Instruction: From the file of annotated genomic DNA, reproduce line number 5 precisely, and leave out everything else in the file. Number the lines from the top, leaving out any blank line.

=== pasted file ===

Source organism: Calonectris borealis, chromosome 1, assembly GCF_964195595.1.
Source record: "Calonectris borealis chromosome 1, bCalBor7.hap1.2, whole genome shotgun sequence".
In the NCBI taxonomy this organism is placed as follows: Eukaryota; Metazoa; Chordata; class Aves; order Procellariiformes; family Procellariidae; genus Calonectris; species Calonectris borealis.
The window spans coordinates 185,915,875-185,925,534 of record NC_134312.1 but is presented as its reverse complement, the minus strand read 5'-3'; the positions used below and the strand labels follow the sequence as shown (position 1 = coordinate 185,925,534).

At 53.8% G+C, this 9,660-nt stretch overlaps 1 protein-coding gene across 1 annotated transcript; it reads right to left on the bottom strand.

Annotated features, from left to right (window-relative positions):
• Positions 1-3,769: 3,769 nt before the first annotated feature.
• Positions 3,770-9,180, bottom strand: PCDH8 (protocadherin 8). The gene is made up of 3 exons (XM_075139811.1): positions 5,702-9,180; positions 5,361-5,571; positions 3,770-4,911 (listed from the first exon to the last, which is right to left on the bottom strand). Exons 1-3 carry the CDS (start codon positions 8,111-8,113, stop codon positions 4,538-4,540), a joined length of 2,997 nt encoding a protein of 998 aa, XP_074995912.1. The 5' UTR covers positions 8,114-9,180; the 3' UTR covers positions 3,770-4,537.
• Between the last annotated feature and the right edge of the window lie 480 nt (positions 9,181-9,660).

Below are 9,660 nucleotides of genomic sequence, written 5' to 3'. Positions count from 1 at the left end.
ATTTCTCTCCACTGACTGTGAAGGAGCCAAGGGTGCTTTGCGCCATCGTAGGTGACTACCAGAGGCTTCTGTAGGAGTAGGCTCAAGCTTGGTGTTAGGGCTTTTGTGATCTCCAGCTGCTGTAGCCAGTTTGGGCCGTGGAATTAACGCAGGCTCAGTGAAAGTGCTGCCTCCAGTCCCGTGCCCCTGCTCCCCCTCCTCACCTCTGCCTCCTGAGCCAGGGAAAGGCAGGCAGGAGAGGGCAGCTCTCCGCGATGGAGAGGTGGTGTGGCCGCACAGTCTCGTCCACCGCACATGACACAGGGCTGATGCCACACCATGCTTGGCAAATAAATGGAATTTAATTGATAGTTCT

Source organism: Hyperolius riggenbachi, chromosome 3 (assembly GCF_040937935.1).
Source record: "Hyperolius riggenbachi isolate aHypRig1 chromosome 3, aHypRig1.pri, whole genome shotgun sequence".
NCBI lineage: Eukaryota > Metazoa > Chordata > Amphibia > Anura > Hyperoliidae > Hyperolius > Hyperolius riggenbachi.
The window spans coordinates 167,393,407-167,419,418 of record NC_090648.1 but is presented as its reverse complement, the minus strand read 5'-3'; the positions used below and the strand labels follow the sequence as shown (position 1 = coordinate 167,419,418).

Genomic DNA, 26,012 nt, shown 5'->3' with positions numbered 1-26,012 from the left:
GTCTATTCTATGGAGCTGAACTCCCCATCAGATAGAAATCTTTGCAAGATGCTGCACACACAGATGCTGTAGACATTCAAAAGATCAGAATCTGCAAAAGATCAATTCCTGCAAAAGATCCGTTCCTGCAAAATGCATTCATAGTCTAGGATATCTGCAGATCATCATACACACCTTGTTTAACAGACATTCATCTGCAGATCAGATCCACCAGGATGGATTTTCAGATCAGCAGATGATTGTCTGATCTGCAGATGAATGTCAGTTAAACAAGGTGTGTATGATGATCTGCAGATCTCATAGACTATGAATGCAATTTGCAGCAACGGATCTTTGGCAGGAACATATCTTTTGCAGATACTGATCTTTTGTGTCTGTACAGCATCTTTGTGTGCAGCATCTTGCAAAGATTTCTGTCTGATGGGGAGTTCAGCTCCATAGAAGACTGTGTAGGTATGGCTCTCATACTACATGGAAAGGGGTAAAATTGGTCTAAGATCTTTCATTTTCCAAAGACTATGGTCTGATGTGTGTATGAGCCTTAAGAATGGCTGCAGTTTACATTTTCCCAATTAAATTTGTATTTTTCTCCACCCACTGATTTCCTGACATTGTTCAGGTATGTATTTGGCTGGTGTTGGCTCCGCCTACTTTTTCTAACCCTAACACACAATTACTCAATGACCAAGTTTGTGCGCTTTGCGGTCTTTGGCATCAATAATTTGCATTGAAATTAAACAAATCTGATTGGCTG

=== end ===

At 53.8% G+C, this 9,660-nt stretch overlaps 1 protein-coding gene across 1 annotated transcript; it reads right to left on the bottom strand.